Lewandowski Appointed Interim Chair of Psychology Department
Lawrence J. Lewandowski, professor and co-director of clinical training in the school psychology program, has been appointed interim chairman of the Department of Psychology in the College of Arts and Sciences. He takes over for Peter Vanable, who has been named interim dean of the Graduate School and interim vice president for research for the University.
Lewandowski’s appointment took effect in January. It is expected to span about 18 months.
“Larry is a distinguished and highly valued faculty member,” says College of Arts and Sciences Dean Karin Ruhlandt. “I am grateful to Larry for taking on this important leadership role and I am excited to partner with him in the weeks and months ahead.”
“I am delighted to serve the college and department in this role, especially given the enthusiastic support of the dean, our terrific faculty and our highly productive students,” says Lewandowski.
Lewandowski specializes in school psychology and clinical neuropsychology. He teaches courses in brain and behavior, neuropsychology, socioemotional assessment, school psychology practicum and internship supervision. His research focuses on test-taking skills and test accommodations for students with disabilities. He is a consultant to various test agencies, including the ACT, College Board, National Board of Medical Examiners and National Conference of Bar Examiners.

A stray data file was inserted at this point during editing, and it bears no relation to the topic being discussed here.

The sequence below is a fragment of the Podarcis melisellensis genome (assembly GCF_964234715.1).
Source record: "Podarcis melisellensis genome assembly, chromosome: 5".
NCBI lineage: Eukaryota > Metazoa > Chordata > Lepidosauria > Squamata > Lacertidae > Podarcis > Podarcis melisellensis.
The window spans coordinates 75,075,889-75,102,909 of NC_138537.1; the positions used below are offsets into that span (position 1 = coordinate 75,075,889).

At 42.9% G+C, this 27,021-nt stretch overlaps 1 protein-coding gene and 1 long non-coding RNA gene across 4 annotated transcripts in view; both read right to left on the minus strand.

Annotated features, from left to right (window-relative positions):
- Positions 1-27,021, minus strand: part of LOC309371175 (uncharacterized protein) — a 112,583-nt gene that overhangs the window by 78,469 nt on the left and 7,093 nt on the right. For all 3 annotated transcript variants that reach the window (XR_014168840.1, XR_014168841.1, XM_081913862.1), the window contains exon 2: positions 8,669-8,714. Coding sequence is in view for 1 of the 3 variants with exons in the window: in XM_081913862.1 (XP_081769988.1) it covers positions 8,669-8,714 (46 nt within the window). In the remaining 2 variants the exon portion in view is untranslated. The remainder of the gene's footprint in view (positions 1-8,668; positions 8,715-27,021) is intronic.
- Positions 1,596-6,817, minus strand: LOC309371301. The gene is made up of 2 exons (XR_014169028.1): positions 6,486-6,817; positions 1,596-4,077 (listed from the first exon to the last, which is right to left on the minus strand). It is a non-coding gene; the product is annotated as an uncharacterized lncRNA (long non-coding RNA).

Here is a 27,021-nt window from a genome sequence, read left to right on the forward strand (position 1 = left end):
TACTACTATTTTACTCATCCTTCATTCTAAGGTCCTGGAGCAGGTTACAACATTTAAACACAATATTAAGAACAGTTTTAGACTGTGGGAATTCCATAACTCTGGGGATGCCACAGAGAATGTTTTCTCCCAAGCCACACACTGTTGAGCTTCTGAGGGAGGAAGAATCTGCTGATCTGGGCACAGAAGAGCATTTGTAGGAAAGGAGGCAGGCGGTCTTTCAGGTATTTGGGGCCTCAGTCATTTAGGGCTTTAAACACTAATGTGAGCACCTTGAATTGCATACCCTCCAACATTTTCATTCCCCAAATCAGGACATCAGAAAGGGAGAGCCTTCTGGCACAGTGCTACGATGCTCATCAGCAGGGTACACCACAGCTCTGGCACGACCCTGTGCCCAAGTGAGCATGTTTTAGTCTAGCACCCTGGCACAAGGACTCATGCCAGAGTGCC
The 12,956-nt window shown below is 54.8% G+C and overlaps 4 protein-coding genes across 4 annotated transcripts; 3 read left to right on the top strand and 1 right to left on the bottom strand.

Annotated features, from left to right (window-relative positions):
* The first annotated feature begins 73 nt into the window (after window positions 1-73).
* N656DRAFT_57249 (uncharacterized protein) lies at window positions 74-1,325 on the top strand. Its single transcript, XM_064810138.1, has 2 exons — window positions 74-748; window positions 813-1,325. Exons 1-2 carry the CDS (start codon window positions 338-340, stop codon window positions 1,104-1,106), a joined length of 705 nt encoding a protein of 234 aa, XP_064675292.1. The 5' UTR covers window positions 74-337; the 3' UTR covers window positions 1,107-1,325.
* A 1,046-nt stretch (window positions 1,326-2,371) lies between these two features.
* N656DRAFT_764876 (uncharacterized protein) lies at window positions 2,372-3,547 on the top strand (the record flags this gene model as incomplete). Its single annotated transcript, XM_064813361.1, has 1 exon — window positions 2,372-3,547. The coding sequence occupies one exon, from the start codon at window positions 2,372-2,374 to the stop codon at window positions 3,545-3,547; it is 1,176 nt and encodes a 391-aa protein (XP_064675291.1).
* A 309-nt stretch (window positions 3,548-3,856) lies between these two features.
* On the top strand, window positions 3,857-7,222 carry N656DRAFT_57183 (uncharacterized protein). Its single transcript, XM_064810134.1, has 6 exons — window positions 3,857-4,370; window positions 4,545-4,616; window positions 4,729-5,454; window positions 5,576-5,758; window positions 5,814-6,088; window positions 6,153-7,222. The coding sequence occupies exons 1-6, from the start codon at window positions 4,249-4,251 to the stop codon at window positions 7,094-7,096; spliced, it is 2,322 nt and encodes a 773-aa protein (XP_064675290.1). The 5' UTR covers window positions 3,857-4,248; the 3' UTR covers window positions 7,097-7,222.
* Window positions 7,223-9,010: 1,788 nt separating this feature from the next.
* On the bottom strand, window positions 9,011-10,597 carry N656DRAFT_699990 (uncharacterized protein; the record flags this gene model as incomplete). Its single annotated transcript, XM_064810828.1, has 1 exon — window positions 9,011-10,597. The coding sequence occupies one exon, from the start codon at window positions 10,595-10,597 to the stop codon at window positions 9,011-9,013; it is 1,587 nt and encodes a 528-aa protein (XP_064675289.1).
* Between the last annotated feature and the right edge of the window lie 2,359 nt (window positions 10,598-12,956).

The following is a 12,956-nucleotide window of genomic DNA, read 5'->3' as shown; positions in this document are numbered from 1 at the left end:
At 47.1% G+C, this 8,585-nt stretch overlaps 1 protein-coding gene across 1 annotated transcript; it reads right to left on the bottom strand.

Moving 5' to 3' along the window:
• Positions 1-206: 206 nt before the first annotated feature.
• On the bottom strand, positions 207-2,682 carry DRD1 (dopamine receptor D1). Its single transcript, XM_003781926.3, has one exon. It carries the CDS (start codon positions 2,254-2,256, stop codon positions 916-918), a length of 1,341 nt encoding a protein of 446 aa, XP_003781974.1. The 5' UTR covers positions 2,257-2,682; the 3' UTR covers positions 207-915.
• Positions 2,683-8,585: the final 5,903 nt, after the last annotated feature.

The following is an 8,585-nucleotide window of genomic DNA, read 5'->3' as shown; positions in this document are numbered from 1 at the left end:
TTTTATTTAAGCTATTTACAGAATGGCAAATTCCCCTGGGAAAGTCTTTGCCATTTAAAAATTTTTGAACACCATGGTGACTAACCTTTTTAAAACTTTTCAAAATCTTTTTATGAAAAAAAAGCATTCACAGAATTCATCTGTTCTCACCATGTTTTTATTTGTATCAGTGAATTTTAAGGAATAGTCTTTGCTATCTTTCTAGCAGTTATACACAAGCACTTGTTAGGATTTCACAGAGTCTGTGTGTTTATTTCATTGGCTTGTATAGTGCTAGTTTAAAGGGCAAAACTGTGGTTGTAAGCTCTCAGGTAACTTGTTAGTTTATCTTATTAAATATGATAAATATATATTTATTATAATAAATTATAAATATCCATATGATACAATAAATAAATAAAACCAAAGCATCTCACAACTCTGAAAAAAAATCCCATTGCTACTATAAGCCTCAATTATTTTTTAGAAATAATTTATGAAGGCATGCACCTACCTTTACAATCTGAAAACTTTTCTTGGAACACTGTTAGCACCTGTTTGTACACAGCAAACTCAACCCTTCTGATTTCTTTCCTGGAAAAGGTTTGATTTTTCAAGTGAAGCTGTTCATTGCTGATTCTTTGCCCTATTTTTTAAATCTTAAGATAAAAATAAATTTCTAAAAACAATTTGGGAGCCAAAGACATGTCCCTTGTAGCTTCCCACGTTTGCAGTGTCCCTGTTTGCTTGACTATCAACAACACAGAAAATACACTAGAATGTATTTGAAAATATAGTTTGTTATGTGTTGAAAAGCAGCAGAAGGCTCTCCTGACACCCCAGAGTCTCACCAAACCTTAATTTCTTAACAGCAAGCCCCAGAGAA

In 2000, Lewandowski was named a Meredith Professor for Teaching Excellence at the University. He also holds a courtesy appointment as clinical professor in the Department of Psychiatry at SUNY Upstate.
Lewandowski’s most recent book is “Test Accommodations for Students with Disabilities: Research-Based Practice” (with Benjamin J. Lovett, American Psychological Association, 2015). He is the author of many journal articles and book chapters.
He is a member of the American Psychological Association, the National Association of School Psychologists, the International Academy for Research on Learning Disabilities, the Learning Disabilities Association of CNY and the New York Association of School Psychologists. He has been active on the University campus, taking part as a member of the University Senate from 2006-2014. He is also active as a Gateway faculty member, in the Health Professions Advisory Program and in Project Advance.
Lewandowski received his doctorate in educational psychology from the University of Michigan in 1978.